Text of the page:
The sole advantage of reading a badly done romance (about which more
later) is that you enjoy a well done story all the more. I am sure I
would have enjoyed Patricia Potter’s new Americana romance in any event,
but I was so happy to be reading a good book, that I devoured Star
Keeper with relish.
This is the third book in Potter’s trilogy about the Sutherland family,
once of Scotland but now of America. The hero, John Patrick, visited
Britain after he completed his legal studies in the hopes of restoring
the lands and title his father lost at Culloden. Instead, he is drugged
and impressed into the British navy.
Chapter 1 starts eight years later, in 1777. Annette Carey and her
father Hugh live outside of Philadelphia. Hugh has refused to sign the
oath of loyalty to the new American republic. As a result, a mob
attacks and burns the Carey home and tars and feathers Hugh. Annette is
forced to watch this horror, helpless to halt the atrocity.
Six months later, the privateer Star Finder is trapped by British ships
after a daring raid up the Delaware. The captain, our John Patrick
Sutherland, buys time so that his crew can escape and then, gravely
wounded, is himself rescued by his first mate, Ivy. The two make it to
shore but John Patrick needs medical attention. Reluctantly, he sends
Ivy into Philadelphia where his half-brother, Noel Marsh is a doctor.
John Patrick is reluctant because Noel is a Tory and a confidant of the
British commander in the city. The Sutherland family is distressed at
Noel immediately comes to John Patrick’s assistance, but he knows the
search for the notorious “Star Finder” will be intense and his brother
needs good nursing. So he takes John Patrick to the hospital for
British officers that Annette has established in her aunt’s house in
Annette feels an immediate attraction for the handsome “Scots”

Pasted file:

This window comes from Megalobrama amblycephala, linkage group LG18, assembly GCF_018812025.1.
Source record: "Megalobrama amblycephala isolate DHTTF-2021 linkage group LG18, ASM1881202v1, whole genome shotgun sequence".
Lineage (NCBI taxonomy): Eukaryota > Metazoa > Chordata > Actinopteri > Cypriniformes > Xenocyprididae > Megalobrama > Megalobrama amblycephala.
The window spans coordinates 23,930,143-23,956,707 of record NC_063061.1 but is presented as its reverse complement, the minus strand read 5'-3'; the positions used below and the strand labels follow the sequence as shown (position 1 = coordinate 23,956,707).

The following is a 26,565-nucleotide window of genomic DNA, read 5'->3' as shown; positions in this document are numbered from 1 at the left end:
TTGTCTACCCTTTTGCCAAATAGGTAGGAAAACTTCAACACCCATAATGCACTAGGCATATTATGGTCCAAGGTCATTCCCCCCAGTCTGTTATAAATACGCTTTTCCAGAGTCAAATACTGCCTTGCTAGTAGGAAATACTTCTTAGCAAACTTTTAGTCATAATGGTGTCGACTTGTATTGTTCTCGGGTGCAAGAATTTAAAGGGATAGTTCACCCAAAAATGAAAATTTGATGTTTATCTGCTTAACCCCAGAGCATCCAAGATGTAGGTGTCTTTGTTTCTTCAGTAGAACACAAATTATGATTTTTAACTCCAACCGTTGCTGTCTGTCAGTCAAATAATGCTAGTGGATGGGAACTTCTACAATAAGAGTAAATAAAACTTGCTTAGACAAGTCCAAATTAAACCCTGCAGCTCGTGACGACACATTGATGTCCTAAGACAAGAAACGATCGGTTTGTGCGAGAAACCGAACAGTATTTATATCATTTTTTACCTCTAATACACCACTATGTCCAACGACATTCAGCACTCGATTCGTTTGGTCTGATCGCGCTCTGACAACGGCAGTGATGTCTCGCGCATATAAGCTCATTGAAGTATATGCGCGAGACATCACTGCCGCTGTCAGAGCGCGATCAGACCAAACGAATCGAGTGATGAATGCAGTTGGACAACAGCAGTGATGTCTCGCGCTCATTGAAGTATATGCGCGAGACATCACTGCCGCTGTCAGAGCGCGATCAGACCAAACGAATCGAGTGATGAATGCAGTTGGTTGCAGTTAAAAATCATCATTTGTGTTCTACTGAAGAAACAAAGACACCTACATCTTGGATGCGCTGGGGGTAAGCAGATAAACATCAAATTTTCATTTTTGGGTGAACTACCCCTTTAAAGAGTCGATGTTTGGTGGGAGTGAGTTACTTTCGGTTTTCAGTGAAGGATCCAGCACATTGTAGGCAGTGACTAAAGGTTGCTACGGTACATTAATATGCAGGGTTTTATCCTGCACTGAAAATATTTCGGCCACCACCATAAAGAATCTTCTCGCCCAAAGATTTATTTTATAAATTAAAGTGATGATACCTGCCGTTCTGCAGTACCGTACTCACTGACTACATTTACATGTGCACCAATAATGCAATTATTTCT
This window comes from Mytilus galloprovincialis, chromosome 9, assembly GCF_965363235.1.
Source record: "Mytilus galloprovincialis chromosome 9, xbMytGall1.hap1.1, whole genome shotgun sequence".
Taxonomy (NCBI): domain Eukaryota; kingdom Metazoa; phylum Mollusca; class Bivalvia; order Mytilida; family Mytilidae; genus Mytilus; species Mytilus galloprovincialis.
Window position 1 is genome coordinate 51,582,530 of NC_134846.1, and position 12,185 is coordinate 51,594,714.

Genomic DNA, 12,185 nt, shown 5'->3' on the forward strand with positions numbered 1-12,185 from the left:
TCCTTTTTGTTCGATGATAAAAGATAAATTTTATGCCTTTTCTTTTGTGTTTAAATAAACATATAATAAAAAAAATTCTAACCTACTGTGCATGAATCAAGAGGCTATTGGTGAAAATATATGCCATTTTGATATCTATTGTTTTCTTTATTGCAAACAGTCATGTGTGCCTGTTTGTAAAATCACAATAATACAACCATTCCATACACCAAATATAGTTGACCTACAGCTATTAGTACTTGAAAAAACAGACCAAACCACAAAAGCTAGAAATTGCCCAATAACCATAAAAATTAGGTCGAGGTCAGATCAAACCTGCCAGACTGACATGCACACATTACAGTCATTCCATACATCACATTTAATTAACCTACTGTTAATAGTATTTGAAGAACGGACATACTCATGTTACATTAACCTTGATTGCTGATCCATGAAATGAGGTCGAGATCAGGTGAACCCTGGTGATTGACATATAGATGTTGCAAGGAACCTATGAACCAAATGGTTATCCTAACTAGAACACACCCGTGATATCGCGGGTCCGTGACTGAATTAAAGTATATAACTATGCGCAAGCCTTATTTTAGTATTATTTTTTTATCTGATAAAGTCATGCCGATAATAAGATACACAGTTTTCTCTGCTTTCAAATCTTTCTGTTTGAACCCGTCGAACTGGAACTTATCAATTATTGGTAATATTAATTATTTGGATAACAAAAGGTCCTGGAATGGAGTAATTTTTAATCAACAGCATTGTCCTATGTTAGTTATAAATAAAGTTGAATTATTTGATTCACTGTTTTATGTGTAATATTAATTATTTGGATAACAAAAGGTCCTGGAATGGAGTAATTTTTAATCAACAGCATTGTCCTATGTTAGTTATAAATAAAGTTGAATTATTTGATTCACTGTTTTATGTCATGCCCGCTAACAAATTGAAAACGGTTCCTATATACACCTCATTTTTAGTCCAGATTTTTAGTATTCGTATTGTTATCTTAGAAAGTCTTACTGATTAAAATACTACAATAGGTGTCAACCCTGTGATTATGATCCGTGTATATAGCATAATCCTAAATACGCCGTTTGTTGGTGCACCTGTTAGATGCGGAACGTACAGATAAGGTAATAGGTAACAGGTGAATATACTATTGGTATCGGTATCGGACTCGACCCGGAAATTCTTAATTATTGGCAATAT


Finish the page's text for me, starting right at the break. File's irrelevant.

lieutenant while John Patrick is much taken by his lovely nurse. But
talk about conflict! Here we have a heroine who has every reason to
hate the American patriots who so mistreated her beloved father that he
has retreated into a world of silence. And we have a hero who has every
reason to hate the British who treated him so vilely, as the scars on
his back attest.
Star Keeper should appeal to readers who like action-packed
stories. There are daring prison rescues, tense encounters with the
enemy, and all sorts of derring-do. But there is primarily a tender
romance between two people who face seemingly insurmountable barriers to
their happy ending.
Annette is appalled when she discovers her patient’s true identity. How
can she ever trust a man who has so deceived her? And how can she give
her heart to a man who supports a cause she has good reason to despise?
Yet, how can she ignore the new worlds of adventure and feeling that
John Patrick opens up to her?
John Patrick knows he has grievously hurt the woman he has come to
love. But he knows he needs Annette. His years before the mast and his
subsequent enforced career as a pirate had almost destroyed his
humanity. Now, he once again feels stirrings of warmth and love. But
can she forgive him for both his politics and his acts borne of
Potter’s secondary characters are as richly drawn as her hero and
heroine. Noel Marsh is a man whose actions have lost him the respect of
his family and of the woman he loves, but he must do what he thinks is
right. Hugh Carey is a man almost betrayed by those he thought were
friends and neighbors and must find his way back to the world. And
there is a nice secondary romance as well.
While Star Keeper is part of a series, it stands very nicely on
its own. I know, because I haven’t read the previous books. But I am
going to pluck Starfinder off of my shelf at the first
opportunity. Potter skillfully included enough backstory to make me
want to read the previous book without giving everything away.
I have always wondered why the American Revolution doesn’t figure in
more romances. It’s an exciting and colorful time and Potter brings it
well and truly to life. Star Keeper kept me entertained and I
think you will have the same response.
Note: Potter does very well with the historical background in Star
Keeper. However, I really wish she hadn't used the term "Brits" when
referring to the you-know-whos. This usage is really very contemporary
and I've never seen it used by 18th century sources. A small matter,
but it did jar a bit.